Two of the major infrastructure plans featuring Laos' development under ASEAN and the GMS are primarily funded by the Asian Development Bank and Japan — which used to be the primary donor in the region under its Southeast Asia strategy — and span the country's entire territory (graphic). The East-West Economic Corridor Project under the GMS was a 1,450-kilometer (900-mile) transport corridor completed in 2006 stretching from Savannakhet in western Laos to Dansavanh in eastern Laos, linking the country with Thailand and ports in Vietnam and Myanmar. The North-South Corridor Project, running from China's Kunming province through Laos to Chiang Rai in Thailand and south to Bangkok, has been under development since 1998 as part of a GMS initiative program.
Laos is dependent on road transport, with road networks accounting for around 80 percent of freight transport. According to Laos' Statistics Bureau, the total length of the road increased dramatically from about 18,300 kilometers in 1995 to 39,500 kilometers in 2009, though poor conditions and inadequate capacity continue to hamper Laos' logistic chain. Its core national highway system is fully surfaced, though major washouts are still common in the wet season. In addition to the North-South and East-West corridor projects, much of the rest of Laos' road infrastructure is funded by the Asian Development Bank or other financial institutions and through bilateral aid packages.
At present, Laos has almost no railway infrastructure. A short 3.5-kilometer rail line completed in 2009 over the Mekong River connecting Nong Khai, Thailand, to a highway leading to Vientiane was the first and remains the only rail line in the country. The line was presumably added to be part of the ASEAN Mekong Basin Development Cooperation Initiative's long-term regional connectivity plan, which will link China's southwestern Kunming province to Singapore. Additional rail infrastructure could be a massive boon to Laos' goal of becoming a corridor country. Beijing and Vientiane have signed an agreement to conduct a feasibility study on the high-speed rail link between Boten on Laos' northwestern border and Vientiane, a distance of about 400 kilometers, and Beijing has committed to pay for 70 percent of the $7 billion project, though no date has been set for construction to begin. A feasibility study on a rail line from Vientiane to Mu Gia on the eastern border with Vietnam is also under way.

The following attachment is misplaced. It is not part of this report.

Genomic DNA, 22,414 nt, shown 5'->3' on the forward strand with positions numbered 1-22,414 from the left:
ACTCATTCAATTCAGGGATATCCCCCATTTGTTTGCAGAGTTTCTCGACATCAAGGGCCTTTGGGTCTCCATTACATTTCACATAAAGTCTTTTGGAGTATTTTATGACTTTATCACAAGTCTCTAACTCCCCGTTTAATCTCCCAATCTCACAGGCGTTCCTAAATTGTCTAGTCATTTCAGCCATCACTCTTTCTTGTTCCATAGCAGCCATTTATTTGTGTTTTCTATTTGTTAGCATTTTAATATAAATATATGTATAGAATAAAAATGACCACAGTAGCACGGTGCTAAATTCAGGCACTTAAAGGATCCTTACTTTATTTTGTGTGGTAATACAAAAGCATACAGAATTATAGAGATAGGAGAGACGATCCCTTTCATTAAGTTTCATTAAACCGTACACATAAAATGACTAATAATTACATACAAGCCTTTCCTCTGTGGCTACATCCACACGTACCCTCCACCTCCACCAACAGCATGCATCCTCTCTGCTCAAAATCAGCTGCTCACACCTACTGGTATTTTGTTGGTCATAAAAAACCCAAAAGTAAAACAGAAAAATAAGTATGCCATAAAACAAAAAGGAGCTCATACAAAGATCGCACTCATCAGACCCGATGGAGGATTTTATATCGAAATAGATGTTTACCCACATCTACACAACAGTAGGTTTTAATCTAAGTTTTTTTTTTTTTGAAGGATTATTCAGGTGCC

Besides roads and rail lines, bridge infrastructure is also important for reducing Laos' isolation. In addition to the aforementioned Nong Khai rail line across the Mekong River, a second bridge connecting Laos' southern city of Savannakhet to Thailand's Mukdahan province as part of the East-West Corridor Project and a third connecting the northeastern Thai province of Nakhon Phanom with Khammuan province in central Laos are under construction. Vientiane also reached an agreement with Myanmar in February to build a bridge between the northwestern Laotian city of Xiengkok in Luang Namtha province and Kainglap in Myanmar.
With many of these projects already under construction or projected to be built in the future, Laos' position could certainly be improved, but it still needs outside powers to leverage this additional transport infrastructure into domestic economic growth. Concerns remain that development of an economic corridor may benefit only economically large countries, and Laos, without a sufficient industrial base already in place to utilize the goods and investment through the connection, could gain little from the enhanced connection beyond merely being a transit route. To some extent, Laos' development path will always be determined by factors outside its own control, so it has little choice but to integrate itself as deeply as possible into the regional transport network before circumstances change and other countries lose interest.